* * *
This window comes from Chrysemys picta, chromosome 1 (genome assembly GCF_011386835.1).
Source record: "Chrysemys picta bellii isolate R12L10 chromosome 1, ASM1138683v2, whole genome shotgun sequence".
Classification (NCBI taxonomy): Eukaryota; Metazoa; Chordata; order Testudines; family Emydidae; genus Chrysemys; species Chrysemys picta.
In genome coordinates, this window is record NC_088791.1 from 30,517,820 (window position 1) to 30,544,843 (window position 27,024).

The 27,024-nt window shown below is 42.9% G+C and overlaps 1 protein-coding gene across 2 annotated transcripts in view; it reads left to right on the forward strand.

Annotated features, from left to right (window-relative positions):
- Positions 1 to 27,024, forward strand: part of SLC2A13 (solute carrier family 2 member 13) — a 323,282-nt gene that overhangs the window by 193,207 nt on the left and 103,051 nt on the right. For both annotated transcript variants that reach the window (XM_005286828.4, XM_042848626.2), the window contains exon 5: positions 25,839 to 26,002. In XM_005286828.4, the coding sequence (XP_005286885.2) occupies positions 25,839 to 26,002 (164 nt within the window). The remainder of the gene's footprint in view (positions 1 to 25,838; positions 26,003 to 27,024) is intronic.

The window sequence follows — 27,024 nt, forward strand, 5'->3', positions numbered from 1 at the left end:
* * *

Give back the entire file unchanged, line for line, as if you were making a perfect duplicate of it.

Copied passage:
This window comes from Chrysemys picta, chromosome 1 (genome assembly GCF_011386835.1).
Source record: "Chrysemys picta bellii isolate R12L10 chromosome 1, ASM1138683v2, whole genome shotgun sequence".
Classification (NCBI taxonomy): Eukaryota; Metazoa; Chordata; order Testudines; family Emydidae; genus Chrysemys; species Chrysemys picta.
In genome coordinates, this window is record NC_088791.1 from 30,517,820 (window position 1) to 30,544,843 (window position 27,024).

The 27,024-nt window shown below is 42.9% G+C and overlaps 1 protein-coding gene across 2 annotated transcripts in view; it reads left to right on the forward strand.

Annotated features, from left to right (window-relative positions):
- Positions 1 to 27,024, forward strand: part of SLC2A13 (solute carrier family 2 member 13) — a 323,282-nt gene that overhangs the window by 193,207 nt on the left and 103,051 nt on the right. For both annotated transcript variants that reach the window (XM_005286828.4, XM_042848626.2), the window contains exon 5: positions 25,839 to 26,002. In XM_005286828.4, the coding sequence (XP_005286885.2) occupies positions 25,839 to 26,002 (164 nt within the window). The remainder of the gene's footprint in view (positions 1 to 25,838; positions 26,003 to 27,024) is intronic.

The window sequence follows — 27,024 nt, forward strand, 5'->3', positions numbered from 1 at the left end: